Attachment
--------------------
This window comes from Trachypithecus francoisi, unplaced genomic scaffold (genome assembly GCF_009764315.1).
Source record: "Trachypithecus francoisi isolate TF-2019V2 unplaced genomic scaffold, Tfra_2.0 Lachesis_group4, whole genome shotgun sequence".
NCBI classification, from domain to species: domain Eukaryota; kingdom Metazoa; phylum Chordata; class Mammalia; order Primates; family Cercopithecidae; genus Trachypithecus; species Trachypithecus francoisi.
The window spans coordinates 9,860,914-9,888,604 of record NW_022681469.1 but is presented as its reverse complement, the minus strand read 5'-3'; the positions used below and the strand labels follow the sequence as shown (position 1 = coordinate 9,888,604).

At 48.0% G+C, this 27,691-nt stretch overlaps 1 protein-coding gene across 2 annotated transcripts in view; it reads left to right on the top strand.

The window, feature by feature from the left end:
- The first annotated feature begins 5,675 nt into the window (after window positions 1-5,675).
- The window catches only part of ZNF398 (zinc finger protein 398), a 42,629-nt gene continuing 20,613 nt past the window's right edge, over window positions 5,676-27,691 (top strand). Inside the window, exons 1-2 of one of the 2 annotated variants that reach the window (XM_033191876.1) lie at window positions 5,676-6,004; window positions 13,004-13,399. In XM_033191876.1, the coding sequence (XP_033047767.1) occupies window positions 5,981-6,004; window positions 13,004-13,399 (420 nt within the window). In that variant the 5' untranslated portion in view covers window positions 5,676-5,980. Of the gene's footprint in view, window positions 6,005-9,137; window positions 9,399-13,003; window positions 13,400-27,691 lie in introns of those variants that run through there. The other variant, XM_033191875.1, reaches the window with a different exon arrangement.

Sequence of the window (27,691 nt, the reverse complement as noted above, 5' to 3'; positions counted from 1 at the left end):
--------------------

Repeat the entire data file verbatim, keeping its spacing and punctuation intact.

This window comes from Trachypithecus francoisi, unplaced genomic scaffold (genome assembly GCF_009764315.1).
Source record: "Trachypithecus francoisi isolate TF-2019V2 unplaced genomic scaffold, Tfra_2.0 Lachesis_group4, whole genome shotgun sequence".
NCBI classification, from domain to species: domain Eukaryota; kingdom Metazoa; phylum Chordata; class Mammalia; order Primates; family Cercopithecidae; genus Trachypithecus; species Trachypithecus francoisi.
The window spans coordinates 9,860,914-9,888,604 of record NW_022681469.1 but is presented as its reverse complement, the minus strand read 5'-3'; the positions used below and the strand labels follow the sequence as shown (position 1 = coordinate 9,888,604).

At 48.0% G+C, this 27,691-nt stretch overlaps 1 protein-coding gene across 2 annotated transcripts in view; it reads left to right on the top strand.

The window, feature by feature from the left end:
- The first annotated feature begins 5,675 nt into the window (after window positions 1-5,675).
- The window catches only part of ZNF398 (zinc finger protein 398), a 42,629-nt gene continuing 20,613 nt past the window's right edge, over window positions 5,676-27,691 (top strand). Inside the window, exons 1-2 of one of the 2 annotated variants that reach the window (XM_033191876.1) lie at window positions 5,676-6,004; window positions 13,004-13,399. In XM_033191876.1, the coding sequence (XP_033047767.1) occupies window positions 5,981-6,004; window positions 13,004-13,399 (420 nt within the window). In that variant the 5' untranslated portion in view covers window positions 5,676-5,980. Of the gene's footprint in view, window positions 6,005-9,137; window positions 9,399-13,003; window positions 13,400-27,691 lie in introns of those variants that run through there. The other variant, XM_033191875.1, reaches the window with a different exon arrangement.

Sequence of the window (27,691 nt, the reverse complement as noted above, 5' to 3'; positions counted from 1 at the left end):